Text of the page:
The sun has finally begun to rise earlier. (Just as an aside, it actually does not begin to rise earlier until January 11, not at the winter solstice.) The weather reports say it rises at 7:17am now. Sets at 5:47 pm. But if I’m on top of a hill, I can see it rise earlier and set later. Just at what altitude are these sunrises and sunsets taken? I live at near sea level, so I guess sea level will do for me. But what about Chicago, or anywhere inland? Chicago, for example, has varying altitudes. What altitude is used for its sunrises and sunsets? Where the weather bureau is located?
That’s a good question. My WAG would be that it’s calculated at sea level, since that’s a good universal standard.
I don’t know if your question will be answered here, but you might want to poke around here.
These are the people who REALLY have the time. The part on “Horizon” at the top should give you an idea of what is involved.
I get the impression that altitude isn’t factored in because the difference would be quite small.
Upon thinking about this more, I think that the altitude of the observer isn’t important. You’re still looking out on to a horizon for a sunrise. What would make a different is if there is a big mountain on the eastern horizon. That could delay sunrise for a particular observer. I believe that astronomers don’t take that into account because they can’t know what is going to be blocking the view of any one particular person.
I actually called <some organization - USGS?> when I was living in Hawaii and asked that same question; I was told they go under the assumption that the sun is rising at sea level.
It bugged me because sunrise on the Wainae coast (which is overshadowed by the Wainae mountain range was several hours later than sunrise on the Diamond Head side of Oahu.
As long as you’re on a level surface, the absolute elevation should make very little difference. It’s just changes in elevation you need to worry about, and those are ignored.
A couple of dimly remembered “facts” about sunrise:
- the moment of sunrise is defined with reference to the upper limb of the sun, not the centre.
- atmospheric refraction gives the sun an apparent lift (allowing you to see “over the horizon” as it were).
Taking these two facts together, at sunrise the elevation of the sun is actually about minus three quarters of a degree (depends on atmospheric conditions) and the sun is visible a few minutes earlier than the “elevation = 0” condition.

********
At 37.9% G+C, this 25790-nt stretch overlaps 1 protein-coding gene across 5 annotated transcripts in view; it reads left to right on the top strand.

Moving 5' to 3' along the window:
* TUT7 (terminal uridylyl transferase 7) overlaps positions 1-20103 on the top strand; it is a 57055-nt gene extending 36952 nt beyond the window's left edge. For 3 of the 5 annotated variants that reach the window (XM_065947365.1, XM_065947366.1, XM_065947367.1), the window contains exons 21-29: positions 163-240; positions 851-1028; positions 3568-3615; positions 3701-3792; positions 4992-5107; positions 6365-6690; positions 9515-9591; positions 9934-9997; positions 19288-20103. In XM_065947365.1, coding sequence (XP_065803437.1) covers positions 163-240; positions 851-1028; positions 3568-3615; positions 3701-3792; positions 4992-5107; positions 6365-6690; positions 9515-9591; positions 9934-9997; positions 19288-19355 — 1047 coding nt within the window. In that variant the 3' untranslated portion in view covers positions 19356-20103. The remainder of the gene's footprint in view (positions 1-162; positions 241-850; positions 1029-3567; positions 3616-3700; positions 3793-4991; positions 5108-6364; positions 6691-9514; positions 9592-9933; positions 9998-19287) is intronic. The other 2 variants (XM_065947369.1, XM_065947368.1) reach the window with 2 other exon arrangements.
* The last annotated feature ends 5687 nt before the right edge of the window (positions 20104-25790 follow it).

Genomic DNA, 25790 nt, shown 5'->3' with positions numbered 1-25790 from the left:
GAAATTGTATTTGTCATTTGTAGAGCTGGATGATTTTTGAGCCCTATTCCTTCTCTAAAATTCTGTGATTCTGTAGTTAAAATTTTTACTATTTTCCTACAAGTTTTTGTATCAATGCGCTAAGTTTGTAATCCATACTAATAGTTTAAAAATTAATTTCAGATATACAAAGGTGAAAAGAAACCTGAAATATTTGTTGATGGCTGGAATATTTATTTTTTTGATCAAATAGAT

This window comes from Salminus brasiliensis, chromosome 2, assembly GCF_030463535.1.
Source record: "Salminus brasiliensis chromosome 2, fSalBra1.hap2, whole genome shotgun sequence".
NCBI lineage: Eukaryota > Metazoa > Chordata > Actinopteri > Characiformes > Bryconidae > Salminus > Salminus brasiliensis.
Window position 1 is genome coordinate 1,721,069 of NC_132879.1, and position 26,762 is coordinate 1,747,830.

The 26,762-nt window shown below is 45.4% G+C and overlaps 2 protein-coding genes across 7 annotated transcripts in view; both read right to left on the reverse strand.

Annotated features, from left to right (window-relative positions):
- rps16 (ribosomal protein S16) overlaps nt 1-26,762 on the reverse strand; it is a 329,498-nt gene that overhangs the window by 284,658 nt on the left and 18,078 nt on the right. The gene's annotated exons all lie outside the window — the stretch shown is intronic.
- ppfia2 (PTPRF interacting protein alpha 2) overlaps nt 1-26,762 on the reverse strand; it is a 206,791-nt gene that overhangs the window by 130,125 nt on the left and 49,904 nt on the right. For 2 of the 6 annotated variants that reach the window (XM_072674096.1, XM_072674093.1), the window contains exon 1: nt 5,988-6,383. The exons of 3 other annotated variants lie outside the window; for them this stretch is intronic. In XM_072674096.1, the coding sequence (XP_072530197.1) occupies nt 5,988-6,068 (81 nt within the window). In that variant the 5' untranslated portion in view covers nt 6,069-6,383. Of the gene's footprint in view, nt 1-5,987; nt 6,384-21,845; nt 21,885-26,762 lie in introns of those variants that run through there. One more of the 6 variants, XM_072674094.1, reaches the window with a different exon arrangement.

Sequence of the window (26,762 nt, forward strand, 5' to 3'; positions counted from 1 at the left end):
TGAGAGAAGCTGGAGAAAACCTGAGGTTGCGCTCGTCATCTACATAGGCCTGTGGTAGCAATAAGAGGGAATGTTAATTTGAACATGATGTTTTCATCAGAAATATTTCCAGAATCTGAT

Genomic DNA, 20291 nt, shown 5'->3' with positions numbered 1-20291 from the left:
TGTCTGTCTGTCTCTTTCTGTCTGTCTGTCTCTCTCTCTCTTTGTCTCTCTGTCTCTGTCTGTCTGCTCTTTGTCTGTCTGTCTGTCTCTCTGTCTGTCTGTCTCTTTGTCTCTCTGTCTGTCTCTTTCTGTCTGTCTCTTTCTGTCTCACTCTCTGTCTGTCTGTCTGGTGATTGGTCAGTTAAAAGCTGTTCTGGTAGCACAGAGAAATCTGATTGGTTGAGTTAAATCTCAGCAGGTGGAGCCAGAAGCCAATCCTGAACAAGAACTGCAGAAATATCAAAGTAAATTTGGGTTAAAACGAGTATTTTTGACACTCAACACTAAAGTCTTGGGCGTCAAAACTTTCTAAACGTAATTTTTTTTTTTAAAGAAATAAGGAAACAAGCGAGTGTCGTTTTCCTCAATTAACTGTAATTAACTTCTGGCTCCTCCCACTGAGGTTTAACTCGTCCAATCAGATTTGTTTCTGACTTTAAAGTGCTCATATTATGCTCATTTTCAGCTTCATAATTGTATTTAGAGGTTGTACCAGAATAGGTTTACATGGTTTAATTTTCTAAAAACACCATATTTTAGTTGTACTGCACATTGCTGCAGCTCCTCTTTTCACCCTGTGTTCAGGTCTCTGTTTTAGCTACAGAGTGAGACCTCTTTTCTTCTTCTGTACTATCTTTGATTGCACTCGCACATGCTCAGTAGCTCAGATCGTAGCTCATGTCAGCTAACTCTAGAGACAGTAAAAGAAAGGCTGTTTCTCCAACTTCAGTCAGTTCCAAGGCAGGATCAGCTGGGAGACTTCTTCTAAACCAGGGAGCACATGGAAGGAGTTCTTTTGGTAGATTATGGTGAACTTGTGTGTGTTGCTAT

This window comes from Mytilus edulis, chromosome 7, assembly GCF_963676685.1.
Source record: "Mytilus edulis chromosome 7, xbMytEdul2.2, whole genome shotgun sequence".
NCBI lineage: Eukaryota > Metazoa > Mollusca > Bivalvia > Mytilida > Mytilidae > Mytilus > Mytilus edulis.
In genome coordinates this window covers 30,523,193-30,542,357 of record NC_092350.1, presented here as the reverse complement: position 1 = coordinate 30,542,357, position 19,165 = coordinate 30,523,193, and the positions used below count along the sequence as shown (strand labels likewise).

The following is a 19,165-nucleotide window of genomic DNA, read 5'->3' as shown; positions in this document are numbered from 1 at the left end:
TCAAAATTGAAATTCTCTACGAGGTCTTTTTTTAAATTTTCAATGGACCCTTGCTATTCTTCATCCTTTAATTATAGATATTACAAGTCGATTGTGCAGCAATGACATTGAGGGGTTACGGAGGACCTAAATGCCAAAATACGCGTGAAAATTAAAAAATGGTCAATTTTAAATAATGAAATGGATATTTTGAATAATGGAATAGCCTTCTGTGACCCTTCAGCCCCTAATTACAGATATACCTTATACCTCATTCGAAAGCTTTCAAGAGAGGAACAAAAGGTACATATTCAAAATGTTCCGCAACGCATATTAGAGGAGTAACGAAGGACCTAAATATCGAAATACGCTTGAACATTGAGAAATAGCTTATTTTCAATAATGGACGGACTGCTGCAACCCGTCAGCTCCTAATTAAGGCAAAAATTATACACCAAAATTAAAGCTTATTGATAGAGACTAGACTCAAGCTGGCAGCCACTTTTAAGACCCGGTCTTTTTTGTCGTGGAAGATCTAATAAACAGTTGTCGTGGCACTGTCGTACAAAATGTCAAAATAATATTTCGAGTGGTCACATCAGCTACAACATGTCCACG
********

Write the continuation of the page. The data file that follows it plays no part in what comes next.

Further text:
Mountains or other obstacles are not taken into account for sunrise calculations; there are hill-farms in this part of the world that have no sun for over a hundred days a year, but sunrise is officially the same for them as for their neighbours across the valley.
Isn’t it more an issue of longitude rather than altitude? It sounds like the relevant question should be, “where (east-west coordinates) along the time zone is the sunrise being calculated from?”
After all, using Chicago as our example, given that the whole city shares the same clock-time the sun rises at the easternmost edge of town earlier than the westernmost edge of town.
Right? Or am I missing somethin’ here?
That’s right. For every one degree further west, the sun rises (and sets) 4 minutes later. One degree is about 111 km at the equator, multiply by cos(latitude) for your location. So the sun rises a minute or two later in the western suburbs than the eastern suburbs.
The width of a degree of longitude at the equator is about 69 miles or 111 km (it shrinks down to zero at the poles). The width of a degree of latitude is 69 miles everywhere.
I’m at the latitude of about 39 deg N. So taking cos(39) (=0.777) times 69 miles makes about 53.6 miles per degree of longitude. The earth’s rotation takes four minutes to proceed through that distance here.
So dividing it by four means that every 13.4 miles translates into one minute of solar time on the latitude of Washington, DC. That distance east of here means that, from the Capitol, the sun rises one minute earlier in Bowie, Maryland and one minute later out in Vienna, Virginia. You can do the math for your own location.
My initial question appears to be answered, along with some other observations. The link states that it’s taken at sea level. Longitude is important, of course, but in the smaller cities not that much of a factor. Altitude does make a difference, but some have put it as changes in altitude. No city is completely flat. Sunrise or sunset on the ground will be later than if you were to go to the 3d floor. Weather bureaus have their instruments in a tower, which is well above the ground.
I mentioned that the sun actually does not rise any earlier in the morning at the solstice, but there is a delay of 2-3 weeks, altho it does begin to set later. Can any one explain that?
Longitude also plays a part at this time of year, as the terminator sweeps in from the north east. There is a great program, GeoClock, that you can get from http://www.geoclock.com that really shows this.
Here’s the answer to barb’s question, it’s too complicated to provide a meaningful excerpt.
East-west movement of the sun is due to the combined effect of the inclination of Earth’s orbit and the fact that we orbit the sun slightly faster near perihelion, and slightly slower at aphelion. Solar time thus runs slightly ahead of clock time (up to 4 minutes) from mid-april through mid-june and (up to 17 minutes) from september through january, and slightly behind clock time (up to 15 minutes) from january through mid-april and (up to 6 minutes) from mid-june until september.
This is explained quite well, both graphically (with QT animations) and mathematically, at www.analemma.com.